A studio at the edge of the woods

Leucistic House SparrowWatching the clouds drift in, and I watch them drift away again. (With apologies, or at least a nod, to Otis Redding.)

A Downy Woodpecker arrived, stopping to check a fence post for bugs, prompting a pair of House Sparrows to break away from the feeder to assume guard positions at the bird house mounted at the top of the post. Unsatisfied, the Downy moved away, and tried to rustle up some grub from nearby tomato stakes.

Is there such a bird as an albino sparrow? It shared the feeder with the House Sparrows, by which I mean it landed at one of the four holes spaced round the bottom of the feeder and demanded its share from the larder. Unlike the feeder next to it, the cylinder requires that the feeding bird poke his head in the hole to get the seeds, and that does not leave room for an adjacent hungry mouth to sate its owner.

So the two clans fight, each unwilling to share with any applicants who aren’t them – though they are more sanguine about Blue Jays, Grackles and the occasional Downy Woodpecker. On the other hand, I have a picture of a House Sparrow battling a Starling that looked too closely at the sparrow’s nest house.

The raspberry plot is alive with bird food, a few small clusters of Japanese beetles, and here and there on the leaves a few Ladybugs. A rather interesting-looking mushroom sprouted from the mulch the other day, a single stalk similar to an asparagus spear but with a white, spongy stem and a red crown. It had a slightly x-rated appearance, as noted by a few observers on Instagram and Facebook – and whoever stamped it with its Latin label.

The grass between my home and the woods is a most wonder-full studio. We watch robins pull worms for their young. Spiders of various versions create webs in the grass and between the flower beds. Of course, there are wasps and bumblebees; one must be alert for such dangers.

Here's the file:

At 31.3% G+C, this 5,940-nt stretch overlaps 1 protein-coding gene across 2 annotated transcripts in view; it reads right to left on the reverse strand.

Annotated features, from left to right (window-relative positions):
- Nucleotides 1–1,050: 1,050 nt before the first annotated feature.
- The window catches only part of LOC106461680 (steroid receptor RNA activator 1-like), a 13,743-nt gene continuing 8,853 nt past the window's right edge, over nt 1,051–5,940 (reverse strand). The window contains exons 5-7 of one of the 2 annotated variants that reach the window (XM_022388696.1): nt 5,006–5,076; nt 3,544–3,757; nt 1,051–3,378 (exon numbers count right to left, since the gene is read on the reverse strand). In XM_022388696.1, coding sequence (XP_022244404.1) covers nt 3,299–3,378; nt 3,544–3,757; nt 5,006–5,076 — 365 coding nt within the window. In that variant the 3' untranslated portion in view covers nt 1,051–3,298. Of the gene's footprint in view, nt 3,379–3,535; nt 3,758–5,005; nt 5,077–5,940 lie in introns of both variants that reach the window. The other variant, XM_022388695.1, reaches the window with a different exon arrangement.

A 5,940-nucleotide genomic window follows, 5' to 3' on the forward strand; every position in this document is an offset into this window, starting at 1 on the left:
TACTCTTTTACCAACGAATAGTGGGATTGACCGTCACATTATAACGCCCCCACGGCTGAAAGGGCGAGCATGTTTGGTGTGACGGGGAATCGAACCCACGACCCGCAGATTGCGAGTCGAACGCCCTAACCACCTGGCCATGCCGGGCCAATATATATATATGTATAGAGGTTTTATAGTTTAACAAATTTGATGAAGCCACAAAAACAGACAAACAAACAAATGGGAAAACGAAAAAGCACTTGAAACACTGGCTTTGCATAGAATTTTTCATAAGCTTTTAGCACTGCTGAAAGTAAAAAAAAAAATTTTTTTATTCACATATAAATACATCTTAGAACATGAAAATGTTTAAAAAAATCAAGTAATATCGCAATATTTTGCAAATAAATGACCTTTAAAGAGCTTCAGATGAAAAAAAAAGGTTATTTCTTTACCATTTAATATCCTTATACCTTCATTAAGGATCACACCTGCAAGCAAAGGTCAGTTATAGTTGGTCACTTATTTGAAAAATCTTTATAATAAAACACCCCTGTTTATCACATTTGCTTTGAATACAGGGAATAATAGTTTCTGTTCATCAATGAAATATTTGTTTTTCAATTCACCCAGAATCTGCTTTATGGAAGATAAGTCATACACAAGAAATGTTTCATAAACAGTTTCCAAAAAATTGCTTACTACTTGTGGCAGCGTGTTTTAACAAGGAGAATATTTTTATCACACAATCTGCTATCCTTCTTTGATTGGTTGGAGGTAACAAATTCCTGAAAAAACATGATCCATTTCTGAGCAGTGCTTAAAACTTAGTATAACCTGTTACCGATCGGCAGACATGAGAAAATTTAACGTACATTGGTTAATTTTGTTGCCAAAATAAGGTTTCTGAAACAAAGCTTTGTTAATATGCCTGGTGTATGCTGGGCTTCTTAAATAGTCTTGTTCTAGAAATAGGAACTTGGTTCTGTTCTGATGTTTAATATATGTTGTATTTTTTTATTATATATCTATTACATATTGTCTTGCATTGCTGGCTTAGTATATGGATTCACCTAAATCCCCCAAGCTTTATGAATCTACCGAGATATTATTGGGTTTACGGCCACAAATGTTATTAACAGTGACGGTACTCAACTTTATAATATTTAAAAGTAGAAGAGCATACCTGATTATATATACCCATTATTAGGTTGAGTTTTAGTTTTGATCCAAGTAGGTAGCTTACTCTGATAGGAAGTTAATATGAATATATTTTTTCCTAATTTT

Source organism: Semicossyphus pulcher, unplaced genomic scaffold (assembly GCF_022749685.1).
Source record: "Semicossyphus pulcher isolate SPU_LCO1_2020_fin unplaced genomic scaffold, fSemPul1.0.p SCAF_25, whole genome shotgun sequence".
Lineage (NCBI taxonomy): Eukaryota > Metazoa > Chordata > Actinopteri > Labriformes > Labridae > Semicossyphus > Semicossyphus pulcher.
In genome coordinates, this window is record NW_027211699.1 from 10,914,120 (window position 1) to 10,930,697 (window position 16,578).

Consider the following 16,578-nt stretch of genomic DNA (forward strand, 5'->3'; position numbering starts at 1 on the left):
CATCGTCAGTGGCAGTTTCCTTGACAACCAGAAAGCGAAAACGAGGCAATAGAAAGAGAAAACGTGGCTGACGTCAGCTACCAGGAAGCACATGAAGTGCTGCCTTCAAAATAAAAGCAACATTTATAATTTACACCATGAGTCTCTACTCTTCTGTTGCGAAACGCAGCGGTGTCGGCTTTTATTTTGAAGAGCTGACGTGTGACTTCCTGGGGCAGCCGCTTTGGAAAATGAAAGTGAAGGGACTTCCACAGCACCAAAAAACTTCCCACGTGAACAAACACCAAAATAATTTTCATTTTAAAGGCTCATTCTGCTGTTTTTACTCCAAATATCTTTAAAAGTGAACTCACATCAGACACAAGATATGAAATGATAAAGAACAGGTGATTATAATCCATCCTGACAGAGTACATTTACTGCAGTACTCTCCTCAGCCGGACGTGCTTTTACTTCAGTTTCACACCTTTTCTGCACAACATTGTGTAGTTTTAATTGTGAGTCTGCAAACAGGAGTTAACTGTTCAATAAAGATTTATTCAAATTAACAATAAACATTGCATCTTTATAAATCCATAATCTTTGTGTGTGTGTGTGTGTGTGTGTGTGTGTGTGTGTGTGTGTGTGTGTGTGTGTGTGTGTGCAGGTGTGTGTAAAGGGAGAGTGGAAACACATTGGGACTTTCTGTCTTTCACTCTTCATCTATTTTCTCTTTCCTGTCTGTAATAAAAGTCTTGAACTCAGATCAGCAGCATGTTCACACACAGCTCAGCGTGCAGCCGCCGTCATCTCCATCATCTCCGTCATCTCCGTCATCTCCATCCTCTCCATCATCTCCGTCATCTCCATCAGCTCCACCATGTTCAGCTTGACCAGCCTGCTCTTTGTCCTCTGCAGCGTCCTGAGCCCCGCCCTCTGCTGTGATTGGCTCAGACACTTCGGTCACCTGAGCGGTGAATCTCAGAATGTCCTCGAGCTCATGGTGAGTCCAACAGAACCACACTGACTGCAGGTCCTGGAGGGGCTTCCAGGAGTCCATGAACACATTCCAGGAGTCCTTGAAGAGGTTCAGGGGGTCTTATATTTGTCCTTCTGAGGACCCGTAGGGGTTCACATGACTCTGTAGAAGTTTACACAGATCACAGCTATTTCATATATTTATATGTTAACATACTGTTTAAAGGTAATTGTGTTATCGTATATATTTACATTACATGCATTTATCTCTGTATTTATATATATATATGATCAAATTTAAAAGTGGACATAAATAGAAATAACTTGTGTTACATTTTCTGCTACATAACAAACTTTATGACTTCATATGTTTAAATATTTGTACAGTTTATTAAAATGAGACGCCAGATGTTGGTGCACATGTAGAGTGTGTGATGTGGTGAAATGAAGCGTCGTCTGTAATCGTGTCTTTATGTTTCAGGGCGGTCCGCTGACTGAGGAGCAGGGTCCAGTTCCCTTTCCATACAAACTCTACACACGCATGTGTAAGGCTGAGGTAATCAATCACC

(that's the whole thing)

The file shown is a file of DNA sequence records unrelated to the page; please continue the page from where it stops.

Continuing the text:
A friend posted a note that she would like to take a road trip, maybe alone, maybe with someone. She would like to explore the land and take pictures and sleep, occasionally, under the stars. Someone responded that’s too dangerous an undertaking, these days, for a single woman.

Allow me to suggest the danger is mostly a construct of those who would make their millions selling protection from danger.

Last night’s news carried a story about a family gathering spoiled by a collapsed deck. It seems 24 people gathered by one rail, while someone prepared to shoot a picture from the other. “Tonight people are concerned about the safety of millions of decks across the country,” the newscaster said.

Every news report for the past week has told how police authorities across the country are on high alert for ISIS-inspired terror attacks. “There is no credible information,” newscasters and police chiefs shout into our living rooms, “but we are very worried about the lone wolf.”

Shark attacks are up, though still not at exceptionally high frequency. Still, sharks head for warm water to eat, and they attack things shiny and splashy. And a shark attack is certain to get top billing on the evening newscast.

I hope the young lass makes the trip she dreams of. She is a writer, and I would enjoy reading of her discoveries.

I’ll cry if one of her reports tells of injury, but I feel very sure, as long as she refrains from catching wasps or sharks with her bare hands, the odds favor filling her journal with spectacular discoveries.

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